New Zealand announced an interest rate cut on Thursday that shouldn’t have been a surprise. It’s obvious that New Zealand is very worried about its dependence on exports of agricultural products. The Kiwi economy is tied to the milk industry and a devalued New Zealand dollar helps support milk exports. Other countries with a dependence on exports, like Australia and Canada, are watching closely.
Opinions vary regarding what will happen in Canada but some economists believe that another rate cut is coming here, too. The Bank of Canada surprised the market in January with a rate cut, calling it “insurance” against “atrocious” economic performance. The central bankers are desperate for a lower Canadian dollar to boost exports and support economic growth. If Canada tries to weaken its currency further with lower interest rates, the start of the much-needed period of deleveraging and debt reduction might be delayed. But deleveraging will start soon and that will be a big change. For Canada, unlike New Zealand, there are some encouraging developments, too.
Courtesy of the Daily Shot.
The Bank of Canada might decide to take the same route as the Kiwis as the problem is similar although the commodity mix is different. In Canada, just as the commodity supercycle has ended, with a plunge in prices for crude oil, iron ore, copper and other commodities, the debt supercycle peak looms. As the analysts at BCA Research point out in a recent report titled “Stay level-headed about global growth” (June 2015), the start of the deleveraging process has barely begun in Canada (and Australia), two of the most commodity-oriented economies in the world. A country with less exposure to commodities and international trade —the USA — is about seven years into their deleveraging period. Economists estimate that a decade of debt reduction is required before the cycle can restart. Canadians are lucky that Americans are on a different timetable and closer to end of its debt reduction.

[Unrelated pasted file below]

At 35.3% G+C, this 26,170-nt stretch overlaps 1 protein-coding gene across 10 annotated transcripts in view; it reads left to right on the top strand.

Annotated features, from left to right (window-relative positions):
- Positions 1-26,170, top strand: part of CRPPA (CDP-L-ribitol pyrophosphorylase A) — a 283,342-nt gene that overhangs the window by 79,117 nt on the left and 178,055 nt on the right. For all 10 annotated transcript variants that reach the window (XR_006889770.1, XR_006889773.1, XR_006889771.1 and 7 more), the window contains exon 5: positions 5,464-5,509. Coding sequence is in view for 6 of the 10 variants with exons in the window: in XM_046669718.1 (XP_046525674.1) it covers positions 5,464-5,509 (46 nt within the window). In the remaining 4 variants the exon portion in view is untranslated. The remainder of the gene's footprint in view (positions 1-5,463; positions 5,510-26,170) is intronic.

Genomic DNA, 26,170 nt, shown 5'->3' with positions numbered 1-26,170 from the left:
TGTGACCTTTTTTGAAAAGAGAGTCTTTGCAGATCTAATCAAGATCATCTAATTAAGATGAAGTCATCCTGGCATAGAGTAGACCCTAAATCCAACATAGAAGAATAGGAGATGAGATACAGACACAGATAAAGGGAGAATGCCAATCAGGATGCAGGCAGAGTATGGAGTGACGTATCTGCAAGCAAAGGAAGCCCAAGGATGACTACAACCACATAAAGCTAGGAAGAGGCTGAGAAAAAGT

The Canadian debt bubble is bigger, especially at the household level, and the unwinding process will be more painful. If household debt reduction finally begins as the commodity supercycle continues to wind down there will be a slowdown in growth for Canada. Imagine two of the largest components of GDP — real estate and resource extraction — going into a contraction simultaneously.
Canada has been very fortunate since the 1990s with better growth than other developed countries. But now it’s Canada’s turn to struggle while the others move ahead faster. Here is the BCA chart that shows credit growth slowing and forecasts negative growth starting in 2015 and reaching a maximum of -3% of GDP in 2016. Expect the Bank of Canada to try everything to soften the impact of this contraction in spending and debt accumulation.
Courtesy of BCA Research Inc.
There is a spot of good news: the US economy is closer to the end of its period of financial deleveraging. Even though the US consumer is still saving more money than before the global financial crisis the recent rate of change in spending is positive. So the net impact is a plus for the economy, and for some Canadian exports to the US. For example, lumber is moving up in price and volume with exports going to build houses in the US, one of the industries that is most sensitive to credit expansion and contraction. And there’s room to increase housing construction in the US as pace of building is only about one half of the pre-crisis peak. US auto sales have picked up so Ontario’s exports of auto parts are rebounding. So while Canada goes through a painful rebalancing of household debt the US will provide a positive force for the Canadian economy, especially in the more populated provinces like Ontario, Quebec and British Columbia.